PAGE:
A New Zealand fishing crew has caught an adult colossal squid, a sea creature with eyes as big as dinner plates and razor-sharp hooks on its tentacles, an official said Thursday.
The squid, weighing an estimated 990 lbs and about 39 feet long, took two hours to land in Antarctic waters, New Zealand Fisheries Minister Jim Anderton said.
The fishermen were catching Patagonian toothfish, sold under the name Chilean sea bass, south of New Zealand "and the squid was eating a hooked toothfish when it was hauled from the deep," Anderton said.
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The fishing crew and a fisheries official on board their ship estimated the length and weight of the squid: Detailed, official measurements have not been made. The date when the colossus was caught also was not disclosed.
Colossal squid, known by the scientific name Mesonychoteuthis hamiltoni, are estimated to grow up to 46 feet long and have long been one of the most mysterious creatures of the deep ocean.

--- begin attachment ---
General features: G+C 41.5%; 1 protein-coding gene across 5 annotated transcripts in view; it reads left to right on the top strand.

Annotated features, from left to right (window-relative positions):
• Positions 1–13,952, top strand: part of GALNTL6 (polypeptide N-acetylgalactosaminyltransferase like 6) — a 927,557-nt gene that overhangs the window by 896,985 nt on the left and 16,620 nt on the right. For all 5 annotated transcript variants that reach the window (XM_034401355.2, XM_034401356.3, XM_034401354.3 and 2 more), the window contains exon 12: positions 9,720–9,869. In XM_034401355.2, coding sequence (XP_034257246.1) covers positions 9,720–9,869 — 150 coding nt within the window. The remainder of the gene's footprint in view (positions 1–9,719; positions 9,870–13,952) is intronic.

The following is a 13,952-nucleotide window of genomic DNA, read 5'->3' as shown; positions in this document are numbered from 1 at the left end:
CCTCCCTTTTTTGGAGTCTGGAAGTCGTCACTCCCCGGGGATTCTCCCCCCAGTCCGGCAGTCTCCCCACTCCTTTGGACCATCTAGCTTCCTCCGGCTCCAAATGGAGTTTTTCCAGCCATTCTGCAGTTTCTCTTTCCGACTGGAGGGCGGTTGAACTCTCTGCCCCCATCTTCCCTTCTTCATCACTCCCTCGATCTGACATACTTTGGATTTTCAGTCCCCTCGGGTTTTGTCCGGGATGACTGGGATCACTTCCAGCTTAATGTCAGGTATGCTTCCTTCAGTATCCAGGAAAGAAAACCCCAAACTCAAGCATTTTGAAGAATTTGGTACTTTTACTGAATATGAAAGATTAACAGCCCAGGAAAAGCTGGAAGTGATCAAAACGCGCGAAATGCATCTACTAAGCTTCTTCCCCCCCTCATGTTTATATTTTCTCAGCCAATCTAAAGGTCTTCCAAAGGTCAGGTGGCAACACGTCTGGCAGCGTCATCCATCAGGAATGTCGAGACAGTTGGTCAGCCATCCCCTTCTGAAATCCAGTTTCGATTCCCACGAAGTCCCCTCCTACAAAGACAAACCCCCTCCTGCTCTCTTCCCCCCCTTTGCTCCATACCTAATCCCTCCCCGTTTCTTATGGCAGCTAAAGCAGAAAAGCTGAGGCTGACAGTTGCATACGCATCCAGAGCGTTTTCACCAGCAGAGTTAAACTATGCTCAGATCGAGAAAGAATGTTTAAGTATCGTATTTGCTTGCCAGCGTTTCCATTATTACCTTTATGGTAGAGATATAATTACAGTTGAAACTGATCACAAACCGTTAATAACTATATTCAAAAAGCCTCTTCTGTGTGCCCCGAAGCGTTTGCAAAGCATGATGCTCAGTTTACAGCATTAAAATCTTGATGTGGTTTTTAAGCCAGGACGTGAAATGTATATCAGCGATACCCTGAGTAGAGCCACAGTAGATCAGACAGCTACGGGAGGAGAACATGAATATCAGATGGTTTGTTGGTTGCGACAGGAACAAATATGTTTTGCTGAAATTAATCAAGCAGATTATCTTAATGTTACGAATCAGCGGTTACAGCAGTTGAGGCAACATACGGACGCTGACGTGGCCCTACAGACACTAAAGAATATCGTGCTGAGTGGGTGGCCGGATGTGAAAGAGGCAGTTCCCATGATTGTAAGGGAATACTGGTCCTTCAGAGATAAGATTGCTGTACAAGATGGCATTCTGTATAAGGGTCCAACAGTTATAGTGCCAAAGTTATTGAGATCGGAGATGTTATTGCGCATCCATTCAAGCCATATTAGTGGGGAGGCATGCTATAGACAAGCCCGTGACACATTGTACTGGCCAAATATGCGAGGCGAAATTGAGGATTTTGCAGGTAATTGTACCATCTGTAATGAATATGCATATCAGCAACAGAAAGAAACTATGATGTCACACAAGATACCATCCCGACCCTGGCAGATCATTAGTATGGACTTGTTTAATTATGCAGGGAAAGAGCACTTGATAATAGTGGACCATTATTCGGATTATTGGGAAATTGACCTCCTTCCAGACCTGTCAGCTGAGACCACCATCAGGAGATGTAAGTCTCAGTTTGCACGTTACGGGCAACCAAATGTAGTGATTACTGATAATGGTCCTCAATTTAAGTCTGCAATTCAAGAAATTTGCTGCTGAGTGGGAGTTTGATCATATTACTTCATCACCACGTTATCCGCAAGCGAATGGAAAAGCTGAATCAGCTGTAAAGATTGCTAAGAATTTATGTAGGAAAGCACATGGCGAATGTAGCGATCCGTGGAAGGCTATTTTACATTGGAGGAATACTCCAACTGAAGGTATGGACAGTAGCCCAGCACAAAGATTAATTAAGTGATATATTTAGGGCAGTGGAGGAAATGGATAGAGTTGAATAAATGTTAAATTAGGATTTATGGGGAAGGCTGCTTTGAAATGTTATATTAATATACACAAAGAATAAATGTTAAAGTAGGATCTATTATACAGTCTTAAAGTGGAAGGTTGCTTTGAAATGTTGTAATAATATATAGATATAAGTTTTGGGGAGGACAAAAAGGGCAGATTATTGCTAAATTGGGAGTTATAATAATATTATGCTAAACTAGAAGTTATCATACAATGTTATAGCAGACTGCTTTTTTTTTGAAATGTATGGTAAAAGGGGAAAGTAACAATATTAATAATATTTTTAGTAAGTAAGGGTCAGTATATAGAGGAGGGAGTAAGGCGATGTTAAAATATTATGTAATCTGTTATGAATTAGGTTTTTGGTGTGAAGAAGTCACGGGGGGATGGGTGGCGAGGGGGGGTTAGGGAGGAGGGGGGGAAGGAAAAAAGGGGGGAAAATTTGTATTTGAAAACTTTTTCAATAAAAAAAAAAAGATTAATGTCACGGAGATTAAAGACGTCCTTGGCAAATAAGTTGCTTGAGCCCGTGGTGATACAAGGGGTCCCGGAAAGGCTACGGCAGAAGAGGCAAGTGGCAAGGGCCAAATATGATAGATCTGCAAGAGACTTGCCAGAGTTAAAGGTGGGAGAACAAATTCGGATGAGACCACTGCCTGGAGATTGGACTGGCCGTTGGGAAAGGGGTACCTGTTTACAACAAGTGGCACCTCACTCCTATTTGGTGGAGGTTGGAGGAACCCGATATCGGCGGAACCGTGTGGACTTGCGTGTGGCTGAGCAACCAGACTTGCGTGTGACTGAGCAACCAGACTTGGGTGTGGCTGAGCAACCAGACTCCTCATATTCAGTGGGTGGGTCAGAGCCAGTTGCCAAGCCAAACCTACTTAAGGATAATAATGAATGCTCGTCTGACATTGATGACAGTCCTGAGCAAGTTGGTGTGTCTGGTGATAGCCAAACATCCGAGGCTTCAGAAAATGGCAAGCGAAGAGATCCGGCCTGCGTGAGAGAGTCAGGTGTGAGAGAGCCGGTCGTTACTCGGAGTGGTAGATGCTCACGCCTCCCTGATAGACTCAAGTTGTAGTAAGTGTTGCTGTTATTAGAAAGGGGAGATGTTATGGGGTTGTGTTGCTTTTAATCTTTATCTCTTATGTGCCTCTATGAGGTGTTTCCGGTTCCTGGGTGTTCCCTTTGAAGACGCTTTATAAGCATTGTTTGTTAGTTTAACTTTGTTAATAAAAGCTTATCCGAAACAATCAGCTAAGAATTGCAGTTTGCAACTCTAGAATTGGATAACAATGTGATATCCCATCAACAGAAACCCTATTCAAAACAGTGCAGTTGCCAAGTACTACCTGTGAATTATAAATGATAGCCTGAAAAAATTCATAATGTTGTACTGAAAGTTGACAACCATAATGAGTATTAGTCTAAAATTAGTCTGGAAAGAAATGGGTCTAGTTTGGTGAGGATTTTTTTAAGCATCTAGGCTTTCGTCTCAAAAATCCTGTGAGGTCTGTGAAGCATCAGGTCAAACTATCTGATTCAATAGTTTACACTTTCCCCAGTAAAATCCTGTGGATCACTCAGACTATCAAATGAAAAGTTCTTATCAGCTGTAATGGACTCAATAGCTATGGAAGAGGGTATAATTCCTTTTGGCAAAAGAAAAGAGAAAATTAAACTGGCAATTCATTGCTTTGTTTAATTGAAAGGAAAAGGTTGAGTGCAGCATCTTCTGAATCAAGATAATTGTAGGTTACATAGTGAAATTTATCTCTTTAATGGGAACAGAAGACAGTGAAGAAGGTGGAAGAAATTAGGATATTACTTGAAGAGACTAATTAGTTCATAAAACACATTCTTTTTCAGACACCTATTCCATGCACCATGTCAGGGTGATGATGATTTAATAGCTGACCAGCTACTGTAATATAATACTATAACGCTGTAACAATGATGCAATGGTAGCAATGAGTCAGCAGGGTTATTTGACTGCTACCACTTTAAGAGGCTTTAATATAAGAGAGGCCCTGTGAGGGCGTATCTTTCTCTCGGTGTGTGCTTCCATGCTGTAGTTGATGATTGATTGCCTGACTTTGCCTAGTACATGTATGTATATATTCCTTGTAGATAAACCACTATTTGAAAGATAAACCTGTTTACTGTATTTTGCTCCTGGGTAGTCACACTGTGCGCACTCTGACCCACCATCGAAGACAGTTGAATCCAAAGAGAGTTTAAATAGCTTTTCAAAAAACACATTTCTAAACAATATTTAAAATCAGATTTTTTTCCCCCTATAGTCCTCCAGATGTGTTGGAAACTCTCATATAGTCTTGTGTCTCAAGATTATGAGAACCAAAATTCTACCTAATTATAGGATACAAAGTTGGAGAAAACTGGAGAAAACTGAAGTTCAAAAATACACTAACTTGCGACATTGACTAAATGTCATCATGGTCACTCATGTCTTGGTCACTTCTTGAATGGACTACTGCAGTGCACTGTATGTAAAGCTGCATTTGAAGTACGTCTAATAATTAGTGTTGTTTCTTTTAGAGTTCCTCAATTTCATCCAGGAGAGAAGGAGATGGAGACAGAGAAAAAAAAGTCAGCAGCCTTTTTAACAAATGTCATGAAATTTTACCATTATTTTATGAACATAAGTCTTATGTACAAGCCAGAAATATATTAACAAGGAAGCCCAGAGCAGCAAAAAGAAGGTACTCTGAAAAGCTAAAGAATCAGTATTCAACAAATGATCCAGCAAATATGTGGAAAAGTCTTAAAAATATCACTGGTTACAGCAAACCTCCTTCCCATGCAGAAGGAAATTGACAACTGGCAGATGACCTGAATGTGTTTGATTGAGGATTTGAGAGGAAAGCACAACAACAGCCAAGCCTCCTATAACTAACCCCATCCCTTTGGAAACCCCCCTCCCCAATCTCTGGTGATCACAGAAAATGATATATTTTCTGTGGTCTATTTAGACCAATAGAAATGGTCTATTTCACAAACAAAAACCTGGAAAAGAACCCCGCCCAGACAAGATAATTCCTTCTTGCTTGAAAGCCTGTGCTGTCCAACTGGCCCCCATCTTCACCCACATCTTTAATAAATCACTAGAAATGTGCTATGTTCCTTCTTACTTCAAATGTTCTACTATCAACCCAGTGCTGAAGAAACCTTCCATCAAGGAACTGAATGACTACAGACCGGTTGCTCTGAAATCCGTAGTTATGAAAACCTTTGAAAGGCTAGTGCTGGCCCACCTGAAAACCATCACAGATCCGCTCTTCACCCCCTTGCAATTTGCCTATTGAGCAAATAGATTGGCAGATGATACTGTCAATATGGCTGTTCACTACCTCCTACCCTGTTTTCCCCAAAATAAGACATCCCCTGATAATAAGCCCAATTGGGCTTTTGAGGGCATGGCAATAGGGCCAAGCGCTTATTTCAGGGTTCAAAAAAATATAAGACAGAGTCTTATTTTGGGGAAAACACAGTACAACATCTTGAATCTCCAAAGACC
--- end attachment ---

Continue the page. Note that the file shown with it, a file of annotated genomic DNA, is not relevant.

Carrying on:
If original estimates are correct, the squid would be 330 pounds heavier than the next biggest specimen ever found.
"I can assure you that this is going to draw phenomenal interest. It is truly amazing," said Dr. Steve O'Shea, a squid expert at the Auckland University of Technology.
If calamari rings were made from the squid they would be the size of tractor tires, he added.
Colossal squid can descend to 6,500 feet and are extremely active, aggressive hunters, O'Shea said.
The frozen squid will be transported to New Zealand's national museum, Te Papa, in the capital, Wellington, to be preserved for scientific study.
Marine scientists "will be very interested in this amazing creature as it adds immeasurably to our understanding of the marine environment," Anderton said.
Colossal squid are found in Antarctic waters and are not closely related to giant squid found round the coast of New Zealand. Giant squid also grow up to 39 feet long, but are not as heavy as colossal squid.
[The giant squid is really several species in the genus Architeuthis. A live Architeuthis was caught for the first time by a Japanese fishing boat in December, but died soon afterward.]
The first specimen of a colossal squid, a 330-pound immature female, was caught on the surface in the Ross Sea near the Antarctic coast in April 2004.